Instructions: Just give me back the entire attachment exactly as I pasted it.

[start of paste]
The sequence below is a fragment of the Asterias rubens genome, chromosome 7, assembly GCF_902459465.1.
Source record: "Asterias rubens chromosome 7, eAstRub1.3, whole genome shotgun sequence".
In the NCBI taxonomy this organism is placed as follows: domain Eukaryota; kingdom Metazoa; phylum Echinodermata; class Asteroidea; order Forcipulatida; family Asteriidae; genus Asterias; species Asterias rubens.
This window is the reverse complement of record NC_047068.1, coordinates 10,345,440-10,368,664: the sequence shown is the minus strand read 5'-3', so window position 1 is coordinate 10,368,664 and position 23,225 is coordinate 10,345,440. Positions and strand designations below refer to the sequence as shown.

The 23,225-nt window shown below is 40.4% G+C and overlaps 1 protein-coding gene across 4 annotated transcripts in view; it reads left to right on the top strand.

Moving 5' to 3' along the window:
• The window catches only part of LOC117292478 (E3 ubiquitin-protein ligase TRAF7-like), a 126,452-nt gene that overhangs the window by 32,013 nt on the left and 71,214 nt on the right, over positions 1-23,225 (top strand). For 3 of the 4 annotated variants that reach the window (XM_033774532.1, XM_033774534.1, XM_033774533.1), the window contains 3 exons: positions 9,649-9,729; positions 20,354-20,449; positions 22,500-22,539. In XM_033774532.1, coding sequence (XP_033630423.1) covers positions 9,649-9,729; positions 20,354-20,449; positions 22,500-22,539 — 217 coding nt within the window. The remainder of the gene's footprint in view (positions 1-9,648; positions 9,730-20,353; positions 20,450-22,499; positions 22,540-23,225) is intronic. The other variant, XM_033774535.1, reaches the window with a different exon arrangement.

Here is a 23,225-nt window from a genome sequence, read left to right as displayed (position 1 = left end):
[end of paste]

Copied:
The sequence below is a fragment of the Asterias rubens genome, chromosome 7, assembly GCF_902459465.1.
Source record: "Asterias rubens chromosome 7, eAstRub1.3, whole genome shotgun sequence".
In the NCBI taxonomy this organism is placed as follows: domain Eukaryota; kingdom Metazoa; phylum Echinodermata; class Asteroidea; order Forcipulatida; family Asteriidae; genus Asterias; species Asterias rubens.
This window is the reverse complement of record NC_047068.1, coordinates 10,345,440-10,368,664: the sequence shown is the minus strand read 5'-3', so window position 1 is coordinate 10,368,664 and position 23,225 is coordinate 10,345,440. Positions and strand designations below refer to the sequence as shown.

The 23,225-nt window shown below is 40.4% G+C and overlaps 1 protein-coding gene across 4 annotated transcripts in view; it reads left to right on the top strand.

Moving 5' to 3' along the window:
• The window catches only part of LOC117292478 (E3 ubiquitin-protein ligase TRAF7-like), a 126,452-nt gene that overhangs the window by 32,013 nt on the left and 71,214 nt on the right, over positions 1-23,225 (top strand). For 3 of the 4 annotated variants that reach the window (XM_033774532.1, XM_033774534.1, XM_033774533.1), the window contains 3 exons: positions 9,649-9,729; positions 20,354-20,449; positions 22,500-22,539. In XM_033774532.1, coding sequence (XP_033630423.1) covers positions 9,649-9,729; positions 20,354-20,449; positions 22,500-22,539 — 217 coding nt within the window. The remainder of the gene's footprint in view (positions 1-9,648; positions 9,730-20,353; positions 20,450-22,499; positions 22,540-23,225) is intronic. The other variant, XM_033774535.1, reaches the window with a different exon arrangement.

Here is a 23,225-nt window from a genome sequence, read left to right as displayed (position 1 = left end):